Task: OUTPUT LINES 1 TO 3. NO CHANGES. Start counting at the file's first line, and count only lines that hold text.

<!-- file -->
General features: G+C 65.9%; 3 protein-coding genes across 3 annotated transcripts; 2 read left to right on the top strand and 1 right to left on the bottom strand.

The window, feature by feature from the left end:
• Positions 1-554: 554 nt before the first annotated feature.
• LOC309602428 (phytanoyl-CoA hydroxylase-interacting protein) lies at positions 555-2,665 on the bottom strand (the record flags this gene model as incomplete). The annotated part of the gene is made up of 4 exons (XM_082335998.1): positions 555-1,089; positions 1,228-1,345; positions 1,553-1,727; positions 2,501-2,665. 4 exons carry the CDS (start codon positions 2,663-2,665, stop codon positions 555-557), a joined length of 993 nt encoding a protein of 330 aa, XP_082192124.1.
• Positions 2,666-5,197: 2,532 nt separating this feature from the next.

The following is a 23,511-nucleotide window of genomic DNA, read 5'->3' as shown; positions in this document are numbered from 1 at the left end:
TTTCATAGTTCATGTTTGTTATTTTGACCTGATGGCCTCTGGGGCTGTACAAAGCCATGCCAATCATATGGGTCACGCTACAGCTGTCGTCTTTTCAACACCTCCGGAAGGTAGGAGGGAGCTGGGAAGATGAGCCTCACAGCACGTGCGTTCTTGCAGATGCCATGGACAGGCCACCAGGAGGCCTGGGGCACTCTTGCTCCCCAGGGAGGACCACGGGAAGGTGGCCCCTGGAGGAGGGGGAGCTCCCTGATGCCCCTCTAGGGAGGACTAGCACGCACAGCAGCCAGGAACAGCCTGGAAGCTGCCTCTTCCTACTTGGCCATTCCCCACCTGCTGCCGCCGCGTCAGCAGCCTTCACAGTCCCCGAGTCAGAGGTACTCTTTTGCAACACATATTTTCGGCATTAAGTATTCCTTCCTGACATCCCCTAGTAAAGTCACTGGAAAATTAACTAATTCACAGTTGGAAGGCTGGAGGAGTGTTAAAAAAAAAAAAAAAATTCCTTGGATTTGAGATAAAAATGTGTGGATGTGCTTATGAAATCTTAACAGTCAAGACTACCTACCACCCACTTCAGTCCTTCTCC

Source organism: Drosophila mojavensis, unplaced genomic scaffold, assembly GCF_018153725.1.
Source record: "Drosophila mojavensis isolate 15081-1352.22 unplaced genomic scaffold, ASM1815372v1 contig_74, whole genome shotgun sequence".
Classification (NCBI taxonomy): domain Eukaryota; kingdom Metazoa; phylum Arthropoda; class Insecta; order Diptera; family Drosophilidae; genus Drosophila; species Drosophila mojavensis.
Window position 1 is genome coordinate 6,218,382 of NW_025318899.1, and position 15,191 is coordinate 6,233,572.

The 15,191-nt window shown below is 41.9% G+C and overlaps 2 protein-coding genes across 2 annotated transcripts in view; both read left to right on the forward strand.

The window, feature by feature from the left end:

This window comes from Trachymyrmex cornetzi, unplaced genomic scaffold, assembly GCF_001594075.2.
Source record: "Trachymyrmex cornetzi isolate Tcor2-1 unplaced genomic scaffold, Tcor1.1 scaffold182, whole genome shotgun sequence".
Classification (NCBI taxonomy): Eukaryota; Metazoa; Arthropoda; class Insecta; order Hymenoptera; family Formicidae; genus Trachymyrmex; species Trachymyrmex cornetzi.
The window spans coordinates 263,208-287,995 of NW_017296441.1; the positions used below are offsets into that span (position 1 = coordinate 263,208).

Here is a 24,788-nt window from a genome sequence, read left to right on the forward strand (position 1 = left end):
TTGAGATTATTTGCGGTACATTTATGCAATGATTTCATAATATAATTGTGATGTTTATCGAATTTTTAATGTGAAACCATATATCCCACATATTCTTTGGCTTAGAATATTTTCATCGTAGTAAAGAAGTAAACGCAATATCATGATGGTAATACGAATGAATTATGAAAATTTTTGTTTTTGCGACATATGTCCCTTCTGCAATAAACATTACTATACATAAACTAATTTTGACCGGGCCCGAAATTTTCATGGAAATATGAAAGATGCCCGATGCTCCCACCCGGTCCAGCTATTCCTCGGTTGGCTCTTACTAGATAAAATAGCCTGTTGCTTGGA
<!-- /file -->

General features: G+C 65.9%; 3 protein-coding genes across 3 annotated transcripts; 2 read left to right on the top strand and 1 right to left on the bottom strand.

The window, feature by feature from the left end:
• Positions 1-554: 554 nt before the first annotated feature.